DO you know your house sparrow from your chaffinch? Your woodpigeon from your feral pigeon?
Well it’s time to test out your bird-spotting skills as the RSPB’s Big Garden Birdwatch approaches.
Join thousands of people across Edinburgh next weekend who will be taking to their gardens, parks and local beauty spots to count and record the highest number of each bird species seen at any one time.
To get twitchers in the mood for the main event – which last year saw 2400 Edinburgh residents and 47,000 people across Scotland take part – the Royal Botanic Garden is running a series of events this weekend.
Visitors to the Botanics will be encouraged to take note of the vast amount of bird species living there, with experts on hand to give both experienced and novice bird- watchers a helping hand.
Family-friendly activities will also take place across the weekend, including making bird food and face painting.
Max Coleman, science communicator at the Botanics, says: “We would like people to know that the Botanic Garden is a really great place to go and watch birds in the city.
“It’s one of the best places to see a whole range of common and more unusual birds. It’s a wonderful place for people who are interested in birdwatching to go to see them, and for people who are just starting out.
“We have woodpeckers, sparrowhawks, and a tawny owl seems to have taken up residence. The kingfisher is another unusual bird that the Garden provides a habitat for.
“Last year we carried out a study and found there to be 556 different species in a 24-hour period. Quite a high proportion were species that we didn’t even realise were there.”
Max shares his own tips for viewing some of the more unusual birds in the Botanics. “If you want to see the kingfisher, you need to go to the East Gate pond. It’s a very small and active bird which hunts along the Water of Leith but can be found at the pond. The sparrowhawks are more or less everywhere in the Garden. There are one or two nests and they are resident throughout the year.”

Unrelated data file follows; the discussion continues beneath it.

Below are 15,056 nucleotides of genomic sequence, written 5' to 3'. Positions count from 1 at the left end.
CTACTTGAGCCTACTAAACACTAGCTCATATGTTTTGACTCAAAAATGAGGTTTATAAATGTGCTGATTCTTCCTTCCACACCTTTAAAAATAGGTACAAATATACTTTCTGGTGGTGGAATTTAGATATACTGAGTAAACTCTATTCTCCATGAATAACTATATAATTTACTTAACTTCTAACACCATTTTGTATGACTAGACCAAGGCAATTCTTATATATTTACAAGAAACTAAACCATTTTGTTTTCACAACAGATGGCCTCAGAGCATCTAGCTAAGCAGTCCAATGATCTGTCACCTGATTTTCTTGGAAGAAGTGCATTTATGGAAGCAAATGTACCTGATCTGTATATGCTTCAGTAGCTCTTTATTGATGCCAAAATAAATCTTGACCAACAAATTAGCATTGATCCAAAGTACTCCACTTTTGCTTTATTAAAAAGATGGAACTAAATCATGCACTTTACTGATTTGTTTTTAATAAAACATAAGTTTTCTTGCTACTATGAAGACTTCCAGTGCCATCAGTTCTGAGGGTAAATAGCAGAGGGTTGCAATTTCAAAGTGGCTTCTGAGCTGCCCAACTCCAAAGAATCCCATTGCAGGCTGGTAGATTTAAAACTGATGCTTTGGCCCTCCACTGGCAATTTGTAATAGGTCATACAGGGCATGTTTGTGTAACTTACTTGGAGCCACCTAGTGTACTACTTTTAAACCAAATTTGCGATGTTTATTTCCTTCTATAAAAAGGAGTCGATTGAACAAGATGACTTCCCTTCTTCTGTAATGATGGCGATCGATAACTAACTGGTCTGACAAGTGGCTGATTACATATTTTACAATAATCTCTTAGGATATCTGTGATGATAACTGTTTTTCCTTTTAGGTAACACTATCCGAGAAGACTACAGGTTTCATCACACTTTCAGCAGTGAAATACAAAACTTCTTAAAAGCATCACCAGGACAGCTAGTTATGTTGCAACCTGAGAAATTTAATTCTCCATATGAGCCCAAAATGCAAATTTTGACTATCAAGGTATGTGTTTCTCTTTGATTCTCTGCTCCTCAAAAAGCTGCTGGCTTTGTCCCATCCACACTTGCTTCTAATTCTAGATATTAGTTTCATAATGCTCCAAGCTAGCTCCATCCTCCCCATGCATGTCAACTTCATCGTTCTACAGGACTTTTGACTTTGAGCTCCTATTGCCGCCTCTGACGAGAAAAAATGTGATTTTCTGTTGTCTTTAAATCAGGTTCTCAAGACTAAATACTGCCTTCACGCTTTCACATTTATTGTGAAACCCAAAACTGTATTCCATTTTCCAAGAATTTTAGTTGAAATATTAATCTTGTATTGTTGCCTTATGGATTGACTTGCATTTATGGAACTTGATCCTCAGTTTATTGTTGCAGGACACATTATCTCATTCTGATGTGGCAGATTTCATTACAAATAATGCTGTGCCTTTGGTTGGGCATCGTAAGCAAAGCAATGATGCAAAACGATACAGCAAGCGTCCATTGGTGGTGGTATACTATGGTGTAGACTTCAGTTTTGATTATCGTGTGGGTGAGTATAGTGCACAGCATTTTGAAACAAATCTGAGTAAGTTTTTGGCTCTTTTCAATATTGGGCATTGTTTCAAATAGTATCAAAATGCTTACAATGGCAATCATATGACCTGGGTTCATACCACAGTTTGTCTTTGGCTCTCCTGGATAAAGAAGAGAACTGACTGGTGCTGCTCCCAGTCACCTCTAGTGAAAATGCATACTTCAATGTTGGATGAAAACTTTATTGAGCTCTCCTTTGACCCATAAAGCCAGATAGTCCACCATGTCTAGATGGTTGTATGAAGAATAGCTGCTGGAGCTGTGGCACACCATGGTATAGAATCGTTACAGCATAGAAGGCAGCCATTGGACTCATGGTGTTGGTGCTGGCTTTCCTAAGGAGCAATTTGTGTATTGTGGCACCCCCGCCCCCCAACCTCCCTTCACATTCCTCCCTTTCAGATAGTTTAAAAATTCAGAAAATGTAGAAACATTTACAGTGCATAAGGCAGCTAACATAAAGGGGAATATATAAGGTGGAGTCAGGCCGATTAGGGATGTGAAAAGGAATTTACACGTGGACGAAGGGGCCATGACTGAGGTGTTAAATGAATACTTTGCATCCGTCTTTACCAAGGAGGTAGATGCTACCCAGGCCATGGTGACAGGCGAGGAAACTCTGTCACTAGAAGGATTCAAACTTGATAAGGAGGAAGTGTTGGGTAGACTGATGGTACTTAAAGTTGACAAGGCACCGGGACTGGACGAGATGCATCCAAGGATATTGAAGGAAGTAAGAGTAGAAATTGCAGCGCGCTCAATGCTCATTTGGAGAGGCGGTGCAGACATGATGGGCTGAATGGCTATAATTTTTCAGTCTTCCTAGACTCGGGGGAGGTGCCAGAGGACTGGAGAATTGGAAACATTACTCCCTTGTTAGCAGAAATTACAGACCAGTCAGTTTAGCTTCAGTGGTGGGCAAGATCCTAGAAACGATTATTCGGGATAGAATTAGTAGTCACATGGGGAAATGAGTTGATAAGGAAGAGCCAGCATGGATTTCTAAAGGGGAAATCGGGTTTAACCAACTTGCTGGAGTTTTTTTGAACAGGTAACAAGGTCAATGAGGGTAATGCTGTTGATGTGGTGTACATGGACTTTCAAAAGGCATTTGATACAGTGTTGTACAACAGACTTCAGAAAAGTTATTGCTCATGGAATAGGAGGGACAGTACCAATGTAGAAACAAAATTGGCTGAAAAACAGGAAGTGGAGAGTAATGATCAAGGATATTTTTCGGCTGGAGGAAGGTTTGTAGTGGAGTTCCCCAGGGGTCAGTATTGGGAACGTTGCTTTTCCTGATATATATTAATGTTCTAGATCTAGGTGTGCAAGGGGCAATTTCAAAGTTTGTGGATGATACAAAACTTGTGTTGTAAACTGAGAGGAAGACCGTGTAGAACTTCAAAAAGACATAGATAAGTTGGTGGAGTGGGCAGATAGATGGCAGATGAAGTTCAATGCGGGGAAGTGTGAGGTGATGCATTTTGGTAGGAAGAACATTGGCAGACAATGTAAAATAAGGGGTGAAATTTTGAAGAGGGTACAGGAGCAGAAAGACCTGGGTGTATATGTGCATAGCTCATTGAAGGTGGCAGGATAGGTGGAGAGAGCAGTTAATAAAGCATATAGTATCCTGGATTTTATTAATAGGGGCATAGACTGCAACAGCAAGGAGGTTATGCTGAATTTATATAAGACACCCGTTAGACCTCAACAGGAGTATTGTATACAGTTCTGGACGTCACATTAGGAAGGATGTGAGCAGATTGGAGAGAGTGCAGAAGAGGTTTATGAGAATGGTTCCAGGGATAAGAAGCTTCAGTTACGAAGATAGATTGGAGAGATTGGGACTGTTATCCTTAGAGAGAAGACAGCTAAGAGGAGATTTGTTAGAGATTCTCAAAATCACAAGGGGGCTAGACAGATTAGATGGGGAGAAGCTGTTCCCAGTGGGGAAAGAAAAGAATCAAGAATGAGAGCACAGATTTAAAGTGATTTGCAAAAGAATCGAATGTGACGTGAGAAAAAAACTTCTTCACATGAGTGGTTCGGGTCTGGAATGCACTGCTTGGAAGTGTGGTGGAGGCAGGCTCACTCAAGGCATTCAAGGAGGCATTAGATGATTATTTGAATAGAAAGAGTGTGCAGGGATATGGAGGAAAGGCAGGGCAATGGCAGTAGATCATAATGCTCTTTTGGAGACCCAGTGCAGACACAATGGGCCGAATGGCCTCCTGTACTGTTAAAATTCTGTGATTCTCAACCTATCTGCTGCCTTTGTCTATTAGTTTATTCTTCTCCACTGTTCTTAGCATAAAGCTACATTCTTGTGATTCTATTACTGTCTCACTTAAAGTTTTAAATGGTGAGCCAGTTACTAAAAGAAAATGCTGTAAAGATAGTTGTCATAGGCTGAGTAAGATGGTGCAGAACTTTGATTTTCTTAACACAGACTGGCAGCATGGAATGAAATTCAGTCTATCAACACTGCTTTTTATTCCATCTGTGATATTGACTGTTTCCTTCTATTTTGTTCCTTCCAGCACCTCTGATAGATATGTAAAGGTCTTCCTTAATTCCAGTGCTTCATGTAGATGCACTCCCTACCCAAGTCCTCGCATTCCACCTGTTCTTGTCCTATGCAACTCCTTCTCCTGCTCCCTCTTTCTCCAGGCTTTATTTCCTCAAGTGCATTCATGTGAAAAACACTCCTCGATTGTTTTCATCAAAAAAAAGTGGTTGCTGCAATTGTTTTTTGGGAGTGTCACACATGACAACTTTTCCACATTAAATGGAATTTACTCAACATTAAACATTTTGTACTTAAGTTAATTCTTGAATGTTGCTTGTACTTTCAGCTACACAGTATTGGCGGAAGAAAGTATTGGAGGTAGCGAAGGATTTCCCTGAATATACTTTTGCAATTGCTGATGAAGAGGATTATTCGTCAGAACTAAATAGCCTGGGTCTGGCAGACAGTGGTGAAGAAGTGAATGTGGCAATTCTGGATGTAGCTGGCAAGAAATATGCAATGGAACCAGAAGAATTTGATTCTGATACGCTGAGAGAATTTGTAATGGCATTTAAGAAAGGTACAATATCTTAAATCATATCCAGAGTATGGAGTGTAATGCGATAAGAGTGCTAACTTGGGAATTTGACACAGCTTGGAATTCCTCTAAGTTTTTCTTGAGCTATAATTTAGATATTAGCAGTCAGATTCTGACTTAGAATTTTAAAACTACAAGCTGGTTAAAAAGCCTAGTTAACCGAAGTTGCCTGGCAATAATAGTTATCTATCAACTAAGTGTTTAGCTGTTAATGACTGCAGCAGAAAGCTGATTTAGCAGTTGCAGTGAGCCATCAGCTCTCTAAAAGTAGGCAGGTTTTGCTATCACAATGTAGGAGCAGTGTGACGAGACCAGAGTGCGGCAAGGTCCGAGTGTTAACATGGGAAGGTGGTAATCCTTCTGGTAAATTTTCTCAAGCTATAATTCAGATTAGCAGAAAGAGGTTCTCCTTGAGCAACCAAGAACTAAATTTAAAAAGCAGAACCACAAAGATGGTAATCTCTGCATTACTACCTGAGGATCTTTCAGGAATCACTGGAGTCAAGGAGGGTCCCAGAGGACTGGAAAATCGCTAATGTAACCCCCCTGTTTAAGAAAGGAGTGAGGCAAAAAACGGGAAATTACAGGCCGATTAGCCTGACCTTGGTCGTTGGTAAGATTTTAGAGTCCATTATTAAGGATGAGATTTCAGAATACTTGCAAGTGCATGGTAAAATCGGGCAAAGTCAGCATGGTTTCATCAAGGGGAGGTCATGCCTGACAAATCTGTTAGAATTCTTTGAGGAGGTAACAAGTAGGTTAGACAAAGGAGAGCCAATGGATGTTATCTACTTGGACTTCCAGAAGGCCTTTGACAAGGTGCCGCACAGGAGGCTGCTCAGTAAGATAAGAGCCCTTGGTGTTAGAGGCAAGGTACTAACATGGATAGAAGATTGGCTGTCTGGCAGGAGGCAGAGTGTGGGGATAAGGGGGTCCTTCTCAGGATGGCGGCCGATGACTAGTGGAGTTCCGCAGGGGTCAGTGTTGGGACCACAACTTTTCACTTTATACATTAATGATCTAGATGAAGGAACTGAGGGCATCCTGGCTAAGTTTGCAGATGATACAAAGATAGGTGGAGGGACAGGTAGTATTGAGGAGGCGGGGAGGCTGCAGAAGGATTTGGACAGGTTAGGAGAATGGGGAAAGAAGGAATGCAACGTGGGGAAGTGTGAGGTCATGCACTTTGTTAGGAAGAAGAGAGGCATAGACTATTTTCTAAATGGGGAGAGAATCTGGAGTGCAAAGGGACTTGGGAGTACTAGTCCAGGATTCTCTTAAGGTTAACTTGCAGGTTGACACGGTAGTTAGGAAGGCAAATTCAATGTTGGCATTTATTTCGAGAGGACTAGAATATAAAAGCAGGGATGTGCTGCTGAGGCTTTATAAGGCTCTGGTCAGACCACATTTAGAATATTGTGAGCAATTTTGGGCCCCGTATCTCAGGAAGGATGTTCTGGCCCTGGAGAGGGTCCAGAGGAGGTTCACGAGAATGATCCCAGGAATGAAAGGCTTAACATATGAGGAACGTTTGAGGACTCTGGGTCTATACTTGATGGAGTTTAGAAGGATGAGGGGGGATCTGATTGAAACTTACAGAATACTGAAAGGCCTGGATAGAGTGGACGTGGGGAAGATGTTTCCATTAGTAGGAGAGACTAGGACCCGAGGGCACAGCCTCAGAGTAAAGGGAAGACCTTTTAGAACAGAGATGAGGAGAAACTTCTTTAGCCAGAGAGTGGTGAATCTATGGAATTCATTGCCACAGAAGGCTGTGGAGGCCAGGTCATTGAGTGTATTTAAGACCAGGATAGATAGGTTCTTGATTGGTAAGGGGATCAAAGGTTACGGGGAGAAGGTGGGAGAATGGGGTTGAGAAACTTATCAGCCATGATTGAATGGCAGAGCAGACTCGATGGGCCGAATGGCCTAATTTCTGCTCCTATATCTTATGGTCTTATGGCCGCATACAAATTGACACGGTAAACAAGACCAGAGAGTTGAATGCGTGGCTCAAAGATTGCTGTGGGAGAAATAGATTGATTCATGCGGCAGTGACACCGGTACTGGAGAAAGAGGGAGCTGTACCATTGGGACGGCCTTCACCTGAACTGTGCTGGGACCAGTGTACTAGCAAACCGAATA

Last year, the Birdwatch study found the most common garden visitor in the Edinburgh area was the house sparrow, with an average of three spotted at any one time.
The Big Garden Birdwatch, launched in 1979, has provided RSPB Scotland with information about changes in numbers of garden birds in winter, and helped alert conservationists to any worrying declines. Last year, the survey revealed that sightings of one of the country’s most threatened garden regulars, the starling, fell by a further seven per cent. Numbers of house sparrows, also on the red list, dropped by almost eight per cent compared with 2012.
To take part in this year’s research, people are asked to spend just one hour at any time during next weekend’s Big Garden Birdwatch recording the feathered friends visiting their gardens or local parks. And this year, for the first time, participants are being asked to log some of the other wildlife they see in their gardens too.
RSPB Scotland wants to know whether people ever see deer, squirrels, badgers, hedgehogs frogs and toads in their gardens, to help build an overall picture of how important our gardens are for giving all types of wildlife a home.
Louise Smith, from RSPB Scotland, explains: “Every single person who takes part in the Big Garden Birdwatch is helping us learn about what is happening with our much-loved feathered friends. These are birds that really count on us. At this time of year in particular they come to our gardens for help – with food, water and shelter.
“People all across Scotland help give them a home by providing these things and the Big Garden Birdwatch allows us to check what impact their help is having. The situation has been dire for birds like starlings and sparrows over the last 30 years, but by knowing the exact situation, we can help to put things right.”
n To find out how to take part in the Big Garden Birdwatch or the Big Schools’ Birdwatch, visit www.rspb.org.uk/birdwatch.